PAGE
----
Monetary developments in 2000 were characterized by a slowing of credit growth to the private sector, but from excessive rates of increase in 1998-99. The Bank of Botswana used open market operations—the sale of Bank of Botswana Certificates—to raise interest rates and tighten credit conditions. The pula was generally stable in effective terms, owing to Botswana's pegged exchange rate system. However, the pula depreciated by about 6 percent and 14 percent against the euro and U.S. dollar respectively, while appreciating by some 6 percent against the rand.

The external current account was in surplus by an estimated 17 percent of GDP in 2000. This surplus was largely attributable to the performance of the diamond industry. Imports remained strong, reflecting domestic demand developments. Gross international reserves rose to an estimated $6.3 billion at end-2000, equivalent to 36 months of imports of goods and services. Botswana, as a member of the Southern African Customs Union, is seeing its external tariffs decline.

Executive Board Assessment

Executive Directors agreed with the thrust of the staff appraisal. They noted that, since the conclusion of the last Article IV consultation in October 1999, GDP growth had rebounded, the fiscal deficit had been erased, and the current account surplus had widened. They observed that a recovery in the world diamond market largely accounted for these gains, which underscored the country's reliance on this single commodity. Directors also noted that consumer price inflation had risen over the past 24 months, but remained broadly in line with core inflation in South Africa. Still, due to a lack of timely data, Directors cautioned that it was too early to know whether underlying inflation pressures have abated.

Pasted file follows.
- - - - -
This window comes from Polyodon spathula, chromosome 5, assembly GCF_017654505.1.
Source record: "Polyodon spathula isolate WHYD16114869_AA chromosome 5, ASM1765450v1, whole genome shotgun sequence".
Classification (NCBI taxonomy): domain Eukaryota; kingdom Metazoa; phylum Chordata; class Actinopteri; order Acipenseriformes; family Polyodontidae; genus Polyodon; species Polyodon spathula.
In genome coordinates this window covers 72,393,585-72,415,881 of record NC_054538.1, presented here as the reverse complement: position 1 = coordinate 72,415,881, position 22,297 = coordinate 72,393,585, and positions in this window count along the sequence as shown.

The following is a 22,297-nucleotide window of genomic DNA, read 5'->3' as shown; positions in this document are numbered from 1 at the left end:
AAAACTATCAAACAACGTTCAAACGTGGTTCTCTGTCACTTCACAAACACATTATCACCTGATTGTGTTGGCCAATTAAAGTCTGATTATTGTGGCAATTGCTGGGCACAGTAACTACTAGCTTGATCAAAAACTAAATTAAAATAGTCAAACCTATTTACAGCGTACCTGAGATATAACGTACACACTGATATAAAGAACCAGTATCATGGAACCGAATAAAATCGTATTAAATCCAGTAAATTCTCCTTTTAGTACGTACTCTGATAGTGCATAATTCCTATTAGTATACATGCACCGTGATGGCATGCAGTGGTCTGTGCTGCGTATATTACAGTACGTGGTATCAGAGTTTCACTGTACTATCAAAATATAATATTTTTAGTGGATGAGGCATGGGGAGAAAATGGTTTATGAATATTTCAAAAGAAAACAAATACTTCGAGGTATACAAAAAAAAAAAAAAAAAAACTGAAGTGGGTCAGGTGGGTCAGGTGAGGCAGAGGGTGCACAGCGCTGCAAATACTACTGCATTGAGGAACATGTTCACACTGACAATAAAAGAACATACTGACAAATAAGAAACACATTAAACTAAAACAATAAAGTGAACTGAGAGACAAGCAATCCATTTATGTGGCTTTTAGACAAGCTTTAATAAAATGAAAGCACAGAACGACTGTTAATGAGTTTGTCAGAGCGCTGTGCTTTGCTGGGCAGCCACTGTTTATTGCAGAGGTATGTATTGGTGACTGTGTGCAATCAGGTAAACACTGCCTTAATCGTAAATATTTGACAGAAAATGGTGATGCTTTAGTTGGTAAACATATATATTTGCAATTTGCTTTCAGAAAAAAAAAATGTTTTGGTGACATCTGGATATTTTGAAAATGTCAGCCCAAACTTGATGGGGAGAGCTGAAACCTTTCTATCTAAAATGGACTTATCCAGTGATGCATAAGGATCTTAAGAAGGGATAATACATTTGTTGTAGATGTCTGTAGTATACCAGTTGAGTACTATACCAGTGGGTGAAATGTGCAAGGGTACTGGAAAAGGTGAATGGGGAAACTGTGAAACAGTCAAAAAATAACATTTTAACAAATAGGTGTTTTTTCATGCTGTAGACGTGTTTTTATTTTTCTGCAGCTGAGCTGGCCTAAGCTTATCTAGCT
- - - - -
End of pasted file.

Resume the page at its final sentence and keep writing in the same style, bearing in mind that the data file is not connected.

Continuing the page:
Directors expressed concern over the economic and social consequences of AIDS. They welcomed the government's focus on combating the spread of the disease through AIDS education and awareness and medical intervention to reduce the mother-to-child transmission of the AIDS virus. They also welcomed programs to alleviate suffering by providing financial support to orphans and home-based care to AIDS patients. They encouraged the staff to remain ready to help evaluate the macroeconomic implications of advanced treatments once the nature and costs of these treatments became clear.

Directors noted that Botswana will face difficult choices among public spending priorities. They observed that one area of growing pressure would be AIDS-related demands; others include the anticipated plateau in diamond revenue and declines in SACU revenue. Directors welcomed plans to introduce a new VAT next year as means of partially offsetting these anticipated losses, but controlling spending should be a priority. They also cautioned against raising other taxes as higher direct tax rates could undermine the competitive advantage that Botswana maintains in this area.